Sandia National Laboratories has been developing drilling technology for geothermal and fossil energy recovery for over 30 years, and has recently been exploring the development of a compact, mobile, ultra high-speed drilling system for a variety of potential applications. Further development of this technology for mine rescue applications would allow rescue efforts to be far more effective, with the potential for the drilling system to be air-lifted to a location, set up, and drilling a hole into the mine within a matter of hours.
Work completed under this contract led to development of an ultra high-speed drilling system using a specially designed, down-hole drilling hammer. The penetration rate in strong rock formations is dramatic, reaching up to 20 times the rate of normal drilling systems. A key to successful implementation of this system is determining the appropriate drilling parameters (forces, velocities, and compressed air pressures and flows) to drill rapidly in coal-bearing rocks. These rock units vary considerably in unconfined compressive strength, ranging from less than 10,000 psi to upwards of 30,000 psi. This variation impacts drilling rates, and adjustments to the drilling parameters are important to achieve the enhanced drilling performance necessary for mine rescue operations.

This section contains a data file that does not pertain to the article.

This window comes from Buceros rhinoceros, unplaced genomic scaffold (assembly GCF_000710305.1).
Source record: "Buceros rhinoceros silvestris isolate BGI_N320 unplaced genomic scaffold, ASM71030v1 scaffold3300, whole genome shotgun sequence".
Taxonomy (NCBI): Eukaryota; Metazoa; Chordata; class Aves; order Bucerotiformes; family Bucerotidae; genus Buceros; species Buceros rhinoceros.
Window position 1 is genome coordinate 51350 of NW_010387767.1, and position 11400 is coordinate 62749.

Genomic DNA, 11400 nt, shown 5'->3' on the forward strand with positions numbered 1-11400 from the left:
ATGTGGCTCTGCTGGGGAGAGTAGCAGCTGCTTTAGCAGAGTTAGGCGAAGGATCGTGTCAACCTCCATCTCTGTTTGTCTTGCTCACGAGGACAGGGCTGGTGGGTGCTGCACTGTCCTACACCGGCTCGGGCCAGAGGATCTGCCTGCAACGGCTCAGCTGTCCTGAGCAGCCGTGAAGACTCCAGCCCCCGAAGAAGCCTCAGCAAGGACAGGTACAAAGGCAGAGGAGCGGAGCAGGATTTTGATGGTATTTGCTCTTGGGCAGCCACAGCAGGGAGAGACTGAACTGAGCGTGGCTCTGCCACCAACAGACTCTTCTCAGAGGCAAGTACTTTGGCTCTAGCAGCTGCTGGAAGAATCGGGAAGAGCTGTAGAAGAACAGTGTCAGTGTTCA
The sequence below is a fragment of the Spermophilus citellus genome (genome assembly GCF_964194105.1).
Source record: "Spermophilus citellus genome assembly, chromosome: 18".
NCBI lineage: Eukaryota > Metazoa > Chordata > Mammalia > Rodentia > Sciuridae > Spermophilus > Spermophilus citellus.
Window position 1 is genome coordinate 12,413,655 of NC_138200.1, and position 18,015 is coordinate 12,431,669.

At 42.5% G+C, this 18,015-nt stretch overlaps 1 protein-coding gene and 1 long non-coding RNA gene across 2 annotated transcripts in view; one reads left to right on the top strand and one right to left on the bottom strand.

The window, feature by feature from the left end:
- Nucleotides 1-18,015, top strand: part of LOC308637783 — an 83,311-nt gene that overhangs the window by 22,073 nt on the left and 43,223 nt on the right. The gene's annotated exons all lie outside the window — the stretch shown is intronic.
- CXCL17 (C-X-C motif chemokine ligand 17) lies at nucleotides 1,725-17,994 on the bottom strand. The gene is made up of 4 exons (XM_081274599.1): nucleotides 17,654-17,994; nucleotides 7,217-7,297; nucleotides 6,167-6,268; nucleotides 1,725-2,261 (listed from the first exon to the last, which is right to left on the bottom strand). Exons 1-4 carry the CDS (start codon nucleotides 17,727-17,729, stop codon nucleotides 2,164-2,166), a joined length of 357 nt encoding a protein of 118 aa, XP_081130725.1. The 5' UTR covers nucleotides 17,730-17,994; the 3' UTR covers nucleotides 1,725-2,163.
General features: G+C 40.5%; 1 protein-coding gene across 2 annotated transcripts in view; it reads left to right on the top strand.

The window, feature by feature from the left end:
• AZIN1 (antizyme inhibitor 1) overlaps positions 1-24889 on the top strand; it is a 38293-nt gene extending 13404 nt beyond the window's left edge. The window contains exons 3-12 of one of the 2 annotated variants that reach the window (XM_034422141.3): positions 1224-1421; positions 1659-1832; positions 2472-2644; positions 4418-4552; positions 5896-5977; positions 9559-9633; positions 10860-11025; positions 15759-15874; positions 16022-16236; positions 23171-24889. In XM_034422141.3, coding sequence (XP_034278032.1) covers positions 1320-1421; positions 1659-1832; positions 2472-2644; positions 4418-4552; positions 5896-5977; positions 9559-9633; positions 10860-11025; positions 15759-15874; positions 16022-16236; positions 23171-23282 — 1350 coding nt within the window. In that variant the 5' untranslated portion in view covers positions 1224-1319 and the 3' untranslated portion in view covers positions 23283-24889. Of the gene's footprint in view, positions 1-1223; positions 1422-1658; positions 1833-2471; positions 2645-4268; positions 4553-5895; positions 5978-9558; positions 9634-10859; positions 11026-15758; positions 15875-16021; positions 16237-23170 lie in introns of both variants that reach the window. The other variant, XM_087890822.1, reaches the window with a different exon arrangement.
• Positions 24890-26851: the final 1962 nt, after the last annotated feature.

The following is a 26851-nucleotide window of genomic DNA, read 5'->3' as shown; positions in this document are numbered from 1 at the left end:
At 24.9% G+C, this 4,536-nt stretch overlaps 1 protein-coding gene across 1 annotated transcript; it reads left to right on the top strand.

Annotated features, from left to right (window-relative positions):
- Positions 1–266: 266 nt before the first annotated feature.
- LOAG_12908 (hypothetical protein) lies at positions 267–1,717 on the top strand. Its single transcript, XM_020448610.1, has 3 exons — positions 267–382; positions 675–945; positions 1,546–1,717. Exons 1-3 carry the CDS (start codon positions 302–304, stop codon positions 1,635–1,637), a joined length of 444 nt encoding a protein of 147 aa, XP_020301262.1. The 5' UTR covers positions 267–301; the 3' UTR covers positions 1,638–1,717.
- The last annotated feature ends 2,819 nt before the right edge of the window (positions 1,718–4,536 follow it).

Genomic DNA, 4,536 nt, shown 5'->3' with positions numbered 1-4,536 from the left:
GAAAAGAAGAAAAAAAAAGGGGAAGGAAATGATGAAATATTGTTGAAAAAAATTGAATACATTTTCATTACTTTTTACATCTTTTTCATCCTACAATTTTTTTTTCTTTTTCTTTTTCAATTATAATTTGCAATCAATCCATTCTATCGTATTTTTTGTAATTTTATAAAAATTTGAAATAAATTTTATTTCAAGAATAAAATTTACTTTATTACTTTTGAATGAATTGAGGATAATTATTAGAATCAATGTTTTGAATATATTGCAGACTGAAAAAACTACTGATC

Robotics Mission Feasibility Study
Sandia National Laboratories has developed a specialized track-mounted robot that can be used as a scout to explore mine workings, in advance of mine rescue team deployment, subsequent to a mine fire or explosion. The Gemini Scout frame is a proven robotic system with a high degree of mobility over difficult terrain. OMSHR is interested in this research because it provides a specialized and unique insight into the development and use of robots in the underground mine environment. The use of robots and robotic assist technology could play a significant role in post-disaster mine exploration and rescue work.